A new pandemic coronavirus causing coronavirus disease-2019 (COVID-19), initially called 2019-nCoV and successively named Severe Acute Respiratory Syndrome Coronavirus 2 (SARS-CoV-2). The COVID-19 refers to the disease while the SARS-CoV-2 refers to the virus and is characterized by a rapid contagious capacity able to spread worldwide in a very short time. The rise in the number of infected patients and deaths is of great concern especially because symptoms are vague and similar to other forms of flu infection and corona syndrome infections characterized by fever, fatigue, dry cough, and dyspnea. According to the latest guidelines published by the World Health Organization (WHO), the diagnosis of COVID-19 must be confirmed by quantitative reverse transcription polymerase chain reaction (rRT-PCR) or gene sequencing of specimen obtained from throat, sputum and blood samples. However, the limitations due to logistics, as well as low sensitivity and specificity diagnostic tools currently available have been reported as the main cause of high incidence of either false-negative or positive results.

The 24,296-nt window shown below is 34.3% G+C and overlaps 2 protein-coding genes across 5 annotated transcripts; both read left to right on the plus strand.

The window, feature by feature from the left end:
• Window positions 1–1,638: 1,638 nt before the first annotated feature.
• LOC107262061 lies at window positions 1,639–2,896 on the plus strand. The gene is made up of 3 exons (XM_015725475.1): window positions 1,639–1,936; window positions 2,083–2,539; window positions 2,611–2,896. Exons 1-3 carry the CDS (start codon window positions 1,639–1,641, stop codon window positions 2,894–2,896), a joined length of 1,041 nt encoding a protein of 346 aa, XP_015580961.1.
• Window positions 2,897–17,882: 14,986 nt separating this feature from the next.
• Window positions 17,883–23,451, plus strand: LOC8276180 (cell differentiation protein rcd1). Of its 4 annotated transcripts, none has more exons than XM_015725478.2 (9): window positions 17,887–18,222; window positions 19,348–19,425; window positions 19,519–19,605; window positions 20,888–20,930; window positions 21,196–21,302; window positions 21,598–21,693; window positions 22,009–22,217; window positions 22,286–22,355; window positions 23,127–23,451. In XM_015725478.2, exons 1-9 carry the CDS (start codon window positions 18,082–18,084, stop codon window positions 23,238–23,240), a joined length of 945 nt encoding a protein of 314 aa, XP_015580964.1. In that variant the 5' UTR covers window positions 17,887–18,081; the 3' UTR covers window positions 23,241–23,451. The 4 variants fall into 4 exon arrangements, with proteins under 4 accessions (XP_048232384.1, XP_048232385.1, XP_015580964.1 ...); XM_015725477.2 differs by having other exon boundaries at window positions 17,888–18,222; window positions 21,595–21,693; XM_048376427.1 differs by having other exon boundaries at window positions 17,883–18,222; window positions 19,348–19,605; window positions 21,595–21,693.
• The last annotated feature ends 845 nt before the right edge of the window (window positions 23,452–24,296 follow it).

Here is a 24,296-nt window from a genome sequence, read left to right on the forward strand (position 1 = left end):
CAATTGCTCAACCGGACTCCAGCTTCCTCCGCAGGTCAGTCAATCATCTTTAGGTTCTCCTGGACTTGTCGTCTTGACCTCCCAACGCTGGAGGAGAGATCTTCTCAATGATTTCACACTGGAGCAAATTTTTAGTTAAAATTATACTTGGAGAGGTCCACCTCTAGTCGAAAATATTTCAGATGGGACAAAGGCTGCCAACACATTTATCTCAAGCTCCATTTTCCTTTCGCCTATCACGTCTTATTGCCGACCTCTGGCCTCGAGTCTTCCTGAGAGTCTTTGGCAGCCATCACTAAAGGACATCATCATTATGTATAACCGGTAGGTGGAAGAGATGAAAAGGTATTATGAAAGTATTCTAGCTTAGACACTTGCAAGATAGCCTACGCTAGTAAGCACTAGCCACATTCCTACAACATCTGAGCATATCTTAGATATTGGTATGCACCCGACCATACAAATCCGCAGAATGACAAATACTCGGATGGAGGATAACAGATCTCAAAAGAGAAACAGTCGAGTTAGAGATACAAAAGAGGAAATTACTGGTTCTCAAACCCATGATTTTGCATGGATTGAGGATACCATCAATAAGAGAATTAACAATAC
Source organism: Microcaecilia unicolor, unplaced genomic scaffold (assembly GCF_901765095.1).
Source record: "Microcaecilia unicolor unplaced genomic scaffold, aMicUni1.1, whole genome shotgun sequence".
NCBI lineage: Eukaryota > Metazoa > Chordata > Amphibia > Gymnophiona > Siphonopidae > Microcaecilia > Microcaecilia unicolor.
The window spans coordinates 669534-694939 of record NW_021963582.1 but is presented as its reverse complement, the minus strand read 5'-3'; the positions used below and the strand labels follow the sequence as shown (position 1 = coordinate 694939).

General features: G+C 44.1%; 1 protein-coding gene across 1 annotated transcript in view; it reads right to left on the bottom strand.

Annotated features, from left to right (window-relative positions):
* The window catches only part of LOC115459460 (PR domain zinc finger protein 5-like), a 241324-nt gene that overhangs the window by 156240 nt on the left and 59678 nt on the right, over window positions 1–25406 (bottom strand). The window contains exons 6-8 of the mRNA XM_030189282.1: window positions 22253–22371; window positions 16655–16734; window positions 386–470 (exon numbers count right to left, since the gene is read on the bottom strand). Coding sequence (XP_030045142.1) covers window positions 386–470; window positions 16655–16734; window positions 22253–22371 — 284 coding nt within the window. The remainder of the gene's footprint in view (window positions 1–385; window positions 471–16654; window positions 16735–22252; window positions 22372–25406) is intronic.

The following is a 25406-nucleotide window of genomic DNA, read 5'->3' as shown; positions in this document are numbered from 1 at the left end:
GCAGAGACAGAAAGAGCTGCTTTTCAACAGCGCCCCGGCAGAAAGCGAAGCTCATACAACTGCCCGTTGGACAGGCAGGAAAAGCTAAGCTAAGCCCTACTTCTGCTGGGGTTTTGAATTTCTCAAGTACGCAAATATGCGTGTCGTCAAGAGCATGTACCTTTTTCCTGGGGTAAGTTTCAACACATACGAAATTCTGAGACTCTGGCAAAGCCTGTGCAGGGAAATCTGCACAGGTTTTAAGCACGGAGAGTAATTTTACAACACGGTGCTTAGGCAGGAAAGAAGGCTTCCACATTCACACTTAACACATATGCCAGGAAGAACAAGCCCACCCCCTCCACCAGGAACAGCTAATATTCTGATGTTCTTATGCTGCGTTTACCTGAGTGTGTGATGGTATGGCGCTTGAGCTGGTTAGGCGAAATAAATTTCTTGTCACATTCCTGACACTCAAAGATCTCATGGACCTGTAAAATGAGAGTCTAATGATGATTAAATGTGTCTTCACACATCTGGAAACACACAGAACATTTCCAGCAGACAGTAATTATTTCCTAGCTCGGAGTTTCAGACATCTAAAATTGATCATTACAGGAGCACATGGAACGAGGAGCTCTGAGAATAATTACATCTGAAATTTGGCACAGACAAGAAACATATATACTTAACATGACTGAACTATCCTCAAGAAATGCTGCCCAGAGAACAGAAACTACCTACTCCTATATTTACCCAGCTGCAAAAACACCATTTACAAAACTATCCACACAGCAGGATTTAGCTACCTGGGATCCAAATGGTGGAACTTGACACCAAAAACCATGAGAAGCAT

The purpose of the present translational research protocol is to discuss and present the original findings from our research team on new diagnostic technique to detect four Coronaviridae family members (SARS-CoV-2, SARS-CoV, HCoV and MERS-CoV), highlighting the methodology, the procedure and the possible advantages. Moreover, the authors review the current epidemiology, precautions and safety measures for health personnel to manage patients with known or suspected COVID-19 infection.
Implementation of an effective and rapid plan of diagnosing, screening and checking is a key factor to reduce and prevent further transmission. This procedure based on rRT-PCR could be of great help to decisively validate the results obtained from more conventional diagnostic procedures such as chest computed tomography (CT) imaging and chest ultrasound.
This translational diagnostic tool will assist emergency and primary care clinicians, as well as out-of-hospital providers, in effectively managing people with suspected or confirmed SARS-CoV-2.

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PubMed